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On Tuesday, July 14, Windstar Cruises announced its “Beyond Ordinary Care” health and safety plan for returning to service starting in September. The line is implementing enhanced hardware as well as updated protocols.
Fleet-wide HVAC systems are being outfitted with high-efficiency particulate air (HEPA) filters following Centers for Disease Control and Prevention (CDC) guidelines in place for healthcare facilities. UV-C light (or germicidal irradiation) will additionally eradicate bacteria and viruses not trapped in the HEPA filter.
Furthermore, guestrooms, public spaces, crew quarters, the medical clinic and other wellness areas will be regularly sanitized using the EvaClean with PurTab formula, a robust EPA-approved cleaner.
Before boarding, guests will fill out a health questionnaire and be screened, and their embarkation will be staggered. They will be required to wear masks while traveling to the ship.
Once onboard, main restaurants will operate at a reduced capacity of 65%, and specialty venues will be capped at 60%. Plus, dining times will be expanded, and tables will be spread apart.
Extra medical staff will be available, and crew will be screened daily and wear masks. The line will still maintain its hallmark cordiality, however: In lieu of handshakes or hugs, it will employ the new “Windstar Wave” signal, a W formed with index fingers and thumbs.
Meanwhile, shore excursions will also stagger arrivals and departures, and be reduced in capacity. Capacities for tenders, motor coaches and smaller boats will be reduced to 50%. On tours, guests will be asked to wear masks.
Christopher Prelog, Windstar’s chief operating officer, and Betsy O’Rourke, chief marketing officer of parent company Xanterra Travel Collection, share more about the new procedures.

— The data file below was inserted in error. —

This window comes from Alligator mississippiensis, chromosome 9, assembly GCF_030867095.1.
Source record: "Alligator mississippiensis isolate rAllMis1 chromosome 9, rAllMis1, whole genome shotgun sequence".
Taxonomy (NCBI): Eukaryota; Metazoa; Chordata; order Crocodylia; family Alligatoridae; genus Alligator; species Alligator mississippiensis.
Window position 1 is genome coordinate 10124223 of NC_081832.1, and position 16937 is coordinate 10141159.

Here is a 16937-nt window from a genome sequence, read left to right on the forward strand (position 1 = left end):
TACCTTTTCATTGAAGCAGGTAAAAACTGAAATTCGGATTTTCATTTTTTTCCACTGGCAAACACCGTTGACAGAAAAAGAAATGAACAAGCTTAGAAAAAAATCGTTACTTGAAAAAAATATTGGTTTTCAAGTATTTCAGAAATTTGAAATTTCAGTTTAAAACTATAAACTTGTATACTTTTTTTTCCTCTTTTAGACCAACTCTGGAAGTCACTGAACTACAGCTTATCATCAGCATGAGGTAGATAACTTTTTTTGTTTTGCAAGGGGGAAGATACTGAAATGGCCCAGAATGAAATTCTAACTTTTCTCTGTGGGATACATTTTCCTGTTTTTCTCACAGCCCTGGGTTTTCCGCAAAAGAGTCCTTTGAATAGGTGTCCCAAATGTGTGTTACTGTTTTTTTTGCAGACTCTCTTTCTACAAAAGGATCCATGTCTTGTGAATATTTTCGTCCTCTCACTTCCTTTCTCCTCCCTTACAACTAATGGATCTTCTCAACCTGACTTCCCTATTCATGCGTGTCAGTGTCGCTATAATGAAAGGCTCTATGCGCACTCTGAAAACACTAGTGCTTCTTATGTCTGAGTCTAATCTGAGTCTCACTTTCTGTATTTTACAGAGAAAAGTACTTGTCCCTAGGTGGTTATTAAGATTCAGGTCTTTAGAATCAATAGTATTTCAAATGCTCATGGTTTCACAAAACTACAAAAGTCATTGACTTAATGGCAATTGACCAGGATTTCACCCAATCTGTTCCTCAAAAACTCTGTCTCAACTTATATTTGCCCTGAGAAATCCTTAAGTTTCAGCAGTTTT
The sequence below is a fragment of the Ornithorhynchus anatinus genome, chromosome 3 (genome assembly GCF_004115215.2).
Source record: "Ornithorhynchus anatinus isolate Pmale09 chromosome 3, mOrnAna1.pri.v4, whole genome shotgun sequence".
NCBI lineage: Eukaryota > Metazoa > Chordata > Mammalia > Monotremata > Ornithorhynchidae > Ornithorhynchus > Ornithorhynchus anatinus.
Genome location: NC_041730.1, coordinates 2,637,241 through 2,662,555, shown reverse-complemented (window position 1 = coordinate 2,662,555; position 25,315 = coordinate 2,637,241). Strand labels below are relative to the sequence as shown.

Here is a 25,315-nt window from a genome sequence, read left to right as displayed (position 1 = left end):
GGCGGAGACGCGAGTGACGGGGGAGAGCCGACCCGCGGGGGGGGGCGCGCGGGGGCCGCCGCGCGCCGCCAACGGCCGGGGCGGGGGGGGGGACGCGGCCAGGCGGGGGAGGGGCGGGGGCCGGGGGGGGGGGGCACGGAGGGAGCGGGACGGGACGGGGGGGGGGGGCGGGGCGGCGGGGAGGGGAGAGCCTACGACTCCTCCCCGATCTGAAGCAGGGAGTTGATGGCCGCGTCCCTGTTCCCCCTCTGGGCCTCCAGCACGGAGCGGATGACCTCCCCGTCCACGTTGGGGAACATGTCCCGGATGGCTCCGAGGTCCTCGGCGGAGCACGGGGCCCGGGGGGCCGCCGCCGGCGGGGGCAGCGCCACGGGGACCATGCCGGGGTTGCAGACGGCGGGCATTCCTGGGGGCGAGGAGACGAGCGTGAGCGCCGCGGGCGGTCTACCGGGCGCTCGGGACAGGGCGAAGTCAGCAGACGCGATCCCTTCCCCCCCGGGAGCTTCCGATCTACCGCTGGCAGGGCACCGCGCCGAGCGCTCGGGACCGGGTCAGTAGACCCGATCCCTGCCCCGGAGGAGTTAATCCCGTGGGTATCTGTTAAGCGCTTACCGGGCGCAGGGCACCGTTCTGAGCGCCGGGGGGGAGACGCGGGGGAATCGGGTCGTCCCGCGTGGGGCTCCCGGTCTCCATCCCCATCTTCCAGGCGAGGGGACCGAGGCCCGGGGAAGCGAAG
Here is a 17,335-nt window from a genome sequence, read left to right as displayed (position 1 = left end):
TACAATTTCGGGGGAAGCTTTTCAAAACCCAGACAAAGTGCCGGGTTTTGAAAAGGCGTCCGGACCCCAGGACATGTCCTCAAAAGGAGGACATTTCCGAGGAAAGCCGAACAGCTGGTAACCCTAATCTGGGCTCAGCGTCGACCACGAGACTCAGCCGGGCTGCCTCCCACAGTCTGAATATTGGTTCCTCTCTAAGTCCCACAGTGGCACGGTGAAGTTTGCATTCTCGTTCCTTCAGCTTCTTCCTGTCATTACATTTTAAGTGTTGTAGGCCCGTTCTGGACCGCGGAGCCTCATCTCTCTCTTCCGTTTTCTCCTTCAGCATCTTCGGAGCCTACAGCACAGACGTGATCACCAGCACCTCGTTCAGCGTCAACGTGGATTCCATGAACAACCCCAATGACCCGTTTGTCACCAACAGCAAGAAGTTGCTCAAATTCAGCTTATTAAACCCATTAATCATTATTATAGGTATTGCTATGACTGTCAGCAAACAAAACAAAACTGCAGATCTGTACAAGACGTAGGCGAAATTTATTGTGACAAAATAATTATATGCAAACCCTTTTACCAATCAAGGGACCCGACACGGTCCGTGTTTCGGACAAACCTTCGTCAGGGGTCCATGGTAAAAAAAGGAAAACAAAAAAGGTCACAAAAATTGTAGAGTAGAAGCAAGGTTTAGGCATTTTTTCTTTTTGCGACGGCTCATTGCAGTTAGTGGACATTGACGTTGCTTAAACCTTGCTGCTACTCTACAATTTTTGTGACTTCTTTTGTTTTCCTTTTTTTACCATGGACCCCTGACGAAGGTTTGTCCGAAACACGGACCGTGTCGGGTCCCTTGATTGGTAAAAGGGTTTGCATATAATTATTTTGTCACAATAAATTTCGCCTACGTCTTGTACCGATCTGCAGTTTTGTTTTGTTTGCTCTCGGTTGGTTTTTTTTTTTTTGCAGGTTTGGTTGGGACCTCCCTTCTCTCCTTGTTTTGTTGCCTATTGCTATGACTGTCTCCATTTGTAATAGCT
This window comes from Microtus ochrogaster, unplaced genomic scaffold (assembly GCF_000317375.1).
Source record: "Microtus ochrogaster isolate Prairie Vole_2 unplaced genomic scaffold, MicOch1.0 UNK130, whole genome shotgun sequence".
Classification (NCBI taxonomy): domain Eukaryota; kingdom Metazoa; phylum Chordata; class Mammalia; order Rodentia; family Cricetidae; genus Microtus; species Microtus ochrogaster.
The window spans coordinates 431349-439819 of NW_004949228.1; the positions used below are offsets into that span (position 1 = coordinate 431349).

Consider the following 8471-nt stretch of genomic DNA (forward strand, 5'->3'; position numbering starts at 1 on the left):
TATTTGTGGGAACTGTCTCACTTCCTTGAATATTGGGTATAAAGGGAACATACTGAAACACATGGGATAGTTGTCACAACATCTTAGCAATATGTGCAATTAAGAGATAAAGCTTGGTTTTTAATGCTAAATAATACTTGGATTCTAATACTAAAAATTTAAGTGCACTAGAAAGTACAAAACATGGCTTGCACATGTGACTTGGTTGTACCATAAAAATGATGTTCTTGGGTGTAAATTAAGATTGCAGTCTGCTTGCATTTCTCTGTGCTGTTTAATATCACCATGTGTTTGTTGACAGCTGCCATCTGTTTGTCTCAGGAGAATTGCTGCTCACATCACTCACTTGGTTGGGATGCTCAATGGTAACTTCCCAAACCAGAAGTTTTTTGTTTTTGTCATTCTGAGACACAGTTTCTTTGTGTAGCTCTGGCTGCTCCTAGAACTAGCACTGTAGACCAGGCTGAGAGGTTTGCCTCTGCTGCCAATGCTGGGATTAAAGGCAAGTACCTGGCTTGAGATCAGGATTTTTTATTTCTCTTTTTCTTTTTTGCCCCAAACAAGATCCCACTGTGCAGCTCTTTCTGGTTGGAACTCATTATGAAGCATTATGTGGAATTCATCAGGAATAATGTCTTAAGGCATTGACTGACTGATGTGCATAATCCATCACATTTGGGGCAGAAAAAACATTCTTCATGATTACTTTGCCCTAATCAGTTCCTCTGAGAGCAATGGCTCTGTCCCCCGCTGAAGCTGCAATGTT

There seems to be three things that everybody is being asked to do regardless of whether they’re traveling or at home, and that is wash your hands, wear a mask and social distance. If our guests are going to be doing all that when they go onshore, we feel very confident in all the measures that we are taking and that they will have a great experience.
What led Windstar to these particular health and safety protocols?Prelog: The way we approached this solution is there is not one golden bullet to address all the needs of COVID-19. We stepped back and said, let’s look at this holistically. Let’s look at all elements of our operation. That is where we landed on doing essentially everything: upgrading our infrastructure, enhancing our resources onboard (meaning more staff) and also fine-tuning our operations to deal with the pandemic.
Will overall guest capacity be reduced to facilitate physical distancing?O’Rourke: We are going to have some rooms out of service in the event that we need them for quarantine as required. Otherwise, our belief is that our ships — we have a lot of outdoor space — are naturally socially distanced, thankfully. We will manage social distancing in terms of capacity at different venues.